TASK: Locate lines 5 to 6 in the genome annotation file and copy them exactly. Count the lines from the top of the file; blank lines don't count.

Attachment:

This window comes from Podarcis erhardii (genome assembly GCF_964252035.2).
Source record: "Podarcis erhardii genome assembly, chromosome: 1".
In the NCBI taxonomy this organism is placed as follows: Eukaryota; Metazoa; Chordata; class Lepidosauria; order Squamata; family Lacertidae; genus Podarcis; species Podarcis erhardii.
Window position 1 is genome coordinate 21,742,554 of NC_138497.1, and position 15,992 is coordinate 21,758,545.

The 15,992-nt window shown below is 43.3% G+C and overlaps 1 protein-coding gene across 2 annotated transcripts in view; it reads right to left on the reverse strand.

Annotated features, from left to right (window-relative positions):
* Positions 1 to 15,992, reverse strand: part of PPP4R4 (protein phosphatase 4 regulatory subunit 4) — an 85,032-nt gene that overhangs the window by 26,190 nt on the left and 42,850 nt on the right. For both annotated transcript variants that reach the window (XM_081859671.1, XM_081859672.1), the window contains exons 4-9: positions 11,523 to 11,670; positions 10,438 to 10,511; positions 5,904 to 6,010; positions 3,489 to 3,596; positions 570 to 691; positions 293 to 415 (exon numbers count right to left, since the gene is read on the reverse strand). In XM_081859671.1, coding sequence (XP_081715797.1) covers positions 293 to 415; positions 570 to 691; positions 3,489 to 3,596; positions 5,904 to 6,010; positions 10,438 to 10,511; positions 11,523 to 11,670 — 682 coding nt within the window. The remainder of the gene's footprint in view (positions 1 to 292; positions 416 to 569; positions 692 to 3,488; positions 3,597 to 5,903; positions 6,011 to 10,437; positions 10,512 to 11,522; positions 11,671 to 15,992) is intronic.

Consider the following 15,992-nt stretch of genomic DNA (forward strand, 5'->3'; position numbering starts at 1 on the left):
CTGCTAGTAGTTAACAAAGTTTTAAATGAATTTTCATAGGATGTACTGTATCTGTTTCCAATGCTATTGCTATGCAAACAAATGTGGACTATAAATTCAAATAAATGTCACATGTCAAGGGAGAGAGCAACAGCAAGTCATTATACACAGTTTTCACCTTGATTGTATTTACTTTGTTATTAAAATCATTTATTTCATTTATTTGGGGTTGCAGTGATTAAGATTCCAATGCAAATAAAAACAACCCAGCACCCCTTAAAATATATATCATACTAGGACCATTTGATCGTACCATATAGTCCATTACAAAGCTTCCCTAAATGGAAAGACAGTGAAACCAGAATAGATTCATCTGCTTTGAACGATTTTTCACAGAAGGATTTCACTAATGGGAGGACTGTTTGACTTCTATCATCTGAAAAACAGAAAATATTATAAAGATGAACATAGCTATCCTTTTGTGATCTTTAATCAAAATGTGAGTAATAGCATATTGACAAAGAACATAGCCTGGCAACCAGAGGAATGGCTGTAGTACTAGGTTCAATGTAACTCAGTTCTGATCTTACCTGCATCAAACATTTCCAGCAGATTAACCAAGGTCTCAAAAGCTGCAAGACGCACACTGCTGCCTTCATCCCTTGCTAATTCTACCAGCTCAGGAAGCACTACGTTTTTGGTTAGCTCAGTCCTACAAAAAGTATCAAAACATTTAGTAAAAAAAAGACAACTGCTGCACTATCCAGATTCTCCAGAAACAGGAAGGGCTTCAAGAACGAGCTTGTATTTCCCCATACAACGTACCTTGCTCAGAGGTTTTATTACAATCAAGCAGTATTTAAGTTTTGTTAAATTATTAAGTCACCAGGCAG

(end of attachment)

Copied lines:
The 15,992-nt window shown below is 43.3% G+C and overlaps 1 protein-coding gene across 2 annotated transcripts in view; it reads right to left on the reverse strand.

Annotated features, from left to right (window-relative positions):